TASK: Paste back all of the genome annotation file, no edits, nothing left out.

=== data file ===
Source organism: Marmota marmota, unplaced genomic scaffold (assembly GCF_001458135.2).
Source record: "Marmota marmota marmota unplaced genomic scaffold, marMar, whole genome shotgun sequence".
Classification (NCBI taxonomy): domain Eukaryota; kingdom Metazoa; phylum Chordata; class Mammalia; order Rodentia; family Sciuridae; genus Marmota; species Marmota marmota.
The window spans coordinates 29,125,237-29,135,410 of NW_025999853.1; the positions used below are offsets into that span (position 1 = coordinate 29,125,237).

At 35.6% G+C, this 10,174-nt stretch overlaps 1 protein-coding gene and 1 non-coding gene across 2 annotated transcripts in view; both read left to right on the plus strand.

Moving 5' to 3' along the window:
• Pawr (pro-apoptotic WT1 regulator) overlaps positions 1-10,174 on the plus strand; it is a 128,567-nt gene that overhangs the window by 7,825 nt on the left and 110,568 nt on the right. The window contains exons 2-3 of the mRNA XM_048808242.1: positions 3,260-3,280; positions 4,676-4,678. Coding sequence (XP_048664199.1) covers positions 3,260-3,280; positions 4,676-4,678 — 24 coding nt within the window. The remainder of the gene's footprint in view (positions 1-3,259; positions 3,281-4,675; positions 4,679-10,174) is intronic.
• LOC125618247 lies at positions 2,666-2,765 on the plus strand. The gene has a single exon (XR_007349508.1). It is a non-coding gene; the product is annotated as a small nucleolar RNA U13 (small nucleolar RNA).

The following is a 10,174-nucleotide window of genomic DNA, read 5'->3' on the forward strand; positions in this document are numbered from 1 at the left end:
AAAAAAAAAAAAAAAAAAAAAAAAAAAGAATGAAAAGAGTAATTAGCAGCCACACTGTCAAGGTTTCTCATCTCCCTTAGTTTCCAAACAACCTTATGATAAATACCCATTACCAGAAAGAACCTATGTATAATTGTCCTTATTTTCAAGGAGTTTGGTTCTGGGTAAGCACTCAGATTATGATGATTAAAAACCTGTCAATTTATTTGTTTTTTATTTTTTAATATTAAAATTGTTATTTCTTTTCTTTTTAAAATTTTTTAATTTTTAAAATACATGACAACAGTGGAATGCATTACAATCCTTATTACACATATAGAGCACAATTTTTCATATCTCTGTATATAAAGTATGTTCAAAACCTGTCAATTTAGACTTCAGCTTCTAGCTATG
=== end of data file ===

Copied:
Source organism: Marmota marmota, unplaced genomic scaffold (assembly GCF_001458135.2).
Source record: "Marmota marmota marmota unplaced genomic scaffold, marMar, whole genome shotgun sequence".
Classification (NCBI taxonomy): domain Eukaryota; kingdom Metazoa; phylum Chordata; class Mammalia; order Rodentia; family Sciuridae; genus Marmota; species Marmota marmota.
The window spans coordinates 29,125,237-29,135,410 of NW_025999853.1; the positions used below are offsets into that span (position 1 = coordinate 29,125,237).

At 35.6% G+C, this 10,174-nt stretch overlaps 1 protein-coding gene and 1 non-coding gene across 2 annotated transcripts in view; both read left to right on the plus strand.

Moving 5' to 3' along the window:
• Pawr (pro-apoptotic WT1 regulator) overlaps positions 1-10,174 on the plus strand; it is a 128,567-nt gene that overhangs the window by 7,825 nt on the left and 110,568 nt on the right. The window contains exons 2-3 of the mRNA XM_048808242.1: positions 3,260-3,280; positions 4,676-4,678. Coding sequence (XP_048664199.1) covers positions 3,260-3,280; positions 4,676-4,678 — 24 coding nt within the window. The remainder of the gene's footprint in view (positions 1-3,259; positions 3,281-4,675; positions 4,679-10,174) is intronic.
• LOC125618247 lies at positions 2,666-2,765 on the plus strand. The gene has a single exon (XR_007349508.1). It is a non-coding gene; the product is annotated as a small nucleolar RNA U13 (small nucleolar RNA).

The following is a 10,174-nucleotide window of genomic DNA, read 5'->3' on the forward strand; positions in this document are numbered from 1 at the left end:
AAAAAAAAAAAAAAAAAAAAAAAAAAAGAATGAAAAGAGTAATTAGCAGCCACACTGTCAAGGTTTCTCATCTCCCTTAGTTTCCAAACAACCTTATGATAAATACCCATTACCAGAAAGAACCTATGTATAATTGTCCTTATTTTCAAGGAGTTTGGTTCTGGGTAAGCACTCAGATTATGATGATTAAAAACCTGTCAATTTATTTGTTTTTTATTTTTTAATATTAAAATTGTTATTTCTTTTCTTTTTAAAATTTTTTAATTTTTAAAATACATGACAACAGTGGAATGCATTACAATCCTTATTACACATATAGAGCACAATTTTTCATATCTCTGTATATAAAGTATGTTCAAAACCTGTCAATTTAGACTTCAGCTTCTAGCTATG